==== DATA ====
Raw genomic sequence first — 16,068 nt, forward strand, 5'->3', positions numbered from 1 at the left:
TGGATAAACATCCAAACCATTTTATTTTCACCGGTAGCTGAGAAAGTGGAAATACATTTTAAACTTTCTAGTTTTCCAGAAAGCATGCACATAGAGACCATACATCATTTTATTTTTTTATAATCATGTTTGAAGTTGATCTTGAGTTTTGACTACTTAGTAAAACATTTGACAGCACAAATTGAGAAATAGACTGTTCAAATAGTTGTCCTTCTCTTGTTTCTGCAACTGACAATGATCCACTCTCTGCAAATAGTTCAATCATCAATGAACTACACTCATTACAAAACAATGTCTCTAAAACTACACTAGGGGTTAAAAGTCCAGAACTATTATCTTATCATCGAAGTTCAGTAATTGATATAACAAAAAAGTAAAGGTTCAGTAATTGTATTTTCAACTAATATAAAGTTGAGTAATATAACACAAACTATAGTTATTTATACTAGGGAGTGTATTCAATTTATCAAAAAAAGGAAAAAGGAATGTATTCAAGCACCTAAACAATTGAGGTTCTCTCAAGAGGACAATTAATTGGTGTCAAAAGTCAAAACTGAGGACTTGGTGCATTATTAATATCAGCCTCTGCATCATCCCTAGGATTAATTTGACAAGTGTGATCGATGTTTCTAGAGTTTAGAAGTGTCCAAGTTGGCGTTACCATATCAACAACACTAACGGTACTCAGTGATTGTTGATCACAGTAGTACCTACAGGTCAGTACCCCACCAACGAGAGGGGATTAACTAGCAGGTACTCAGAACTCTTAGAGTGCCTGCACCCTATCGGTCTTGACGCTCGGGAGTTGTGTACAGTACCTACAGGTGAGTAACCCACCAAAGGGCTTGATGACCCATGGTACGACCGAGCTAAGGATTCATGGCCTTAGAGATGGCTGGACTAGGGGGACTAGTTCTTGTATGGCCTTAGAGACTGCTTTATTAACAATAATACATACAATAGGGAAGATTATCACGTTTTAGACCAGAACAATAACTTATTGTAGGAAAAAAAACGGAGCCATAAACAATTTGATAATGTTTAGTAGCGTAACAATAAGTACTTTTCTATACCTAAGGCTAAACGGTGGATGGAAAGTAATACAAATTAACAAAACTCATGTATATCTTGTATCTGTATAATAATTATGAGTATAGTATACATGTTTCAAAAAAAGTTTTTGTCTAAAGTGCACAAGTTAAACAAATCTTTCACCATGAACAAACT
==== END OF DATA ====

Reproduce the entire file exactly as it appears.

Raw genomic sequence first — 16,068 nt, forward strand, 5'->3', positions numbered from 1 at the left:
TGGATAAACATCCAAACCATTTTATTTTCACCGGTAGCTGAGAAAGTGGAAATACATTTTAAACTTTCTAGTTTTCCAGAAAGCATGCACATAGAGACCATACATCATTTTATTTTTTTATAATCATGTTTGAAGTTGATCTTGAGTTTTGACTACTTAGTAAAACATTTGACAGCACAAATTGAGAAATAGACTGTTCAAATAGTTGTCCTTCTCTTGTTTCTGCAACTGACAATGATCCACTCTCTGCAAATAGTTCAATCATCAATGAACTACACTCATTACAAAACAATGTCTCTAAAACTACACTAGGGGTTAAAAGTCCAGAACTATTATCTTATCATCGAAGTTCAGTAATTGATATAACAAAAAAGTAAAGGTTCAGTAATTGTATTTTCAACTAATATAAAGTTGAGTAATATAACACAAACTATAGTTATTTATACTAGGGAGTGTATTCAATTTATCAAAAAAAGGAAAAAGGAATGTATTCAAGCACCTAAACAATTGAGGTTCTCTCAAGAGGACAATTAATTGGTGTCAAAAGTCAAAACTGAGGACTTGGTGCATTATTAATATCAGCCTCTGCATCATCCCTAGGATTAATTTGACAAGTGTGATCGATGTTTCTAGAGTTTAGAAGTGTCCAAGTTGGCGTTACCATATCAACAACACTAACGGTACTCAGTGATTGTTGATCACAGTAGTACCTACAGGTCAGTACCCCACCAACGAGAGGGGATTAACTAGCAGGTACTCAGAACTCTTAGAGTGCCTGCACCCTATCGGTCTTGACGCTCGGGAGTTGTGTACAGTACCTACAGGTGAGTAACCCACCAAAGGGCTTGATGACCCATGGTACGACCGAGCTAAGGATTCATGGCCTTAGAGATGGCTGGACTAGGGGGACTAGTTCTTGTATGGCCTTAGAGACTGCTTTATTAACAATAATACATACAATAGGGAAGATTATCACGTTTTAGACCAGAACAATAACTTATTGTAGGAAAAAAAACGGAGCCATAAACAATTTGATAATGTTTAGTAGCGTAACAATAAGTACTTTTCTATACCTAAGGCTAAACGGTGGATGGAAAGTAATACAAATTAACAAAACTCATGTATATCTTGTATCTGTATAATAATTATGAGTATAGTATACATGTTTCAAAAAAAGTTTTTGTCTAAAGTGCACAAGTTAAACAAATCTTTCACCATGAACAAACT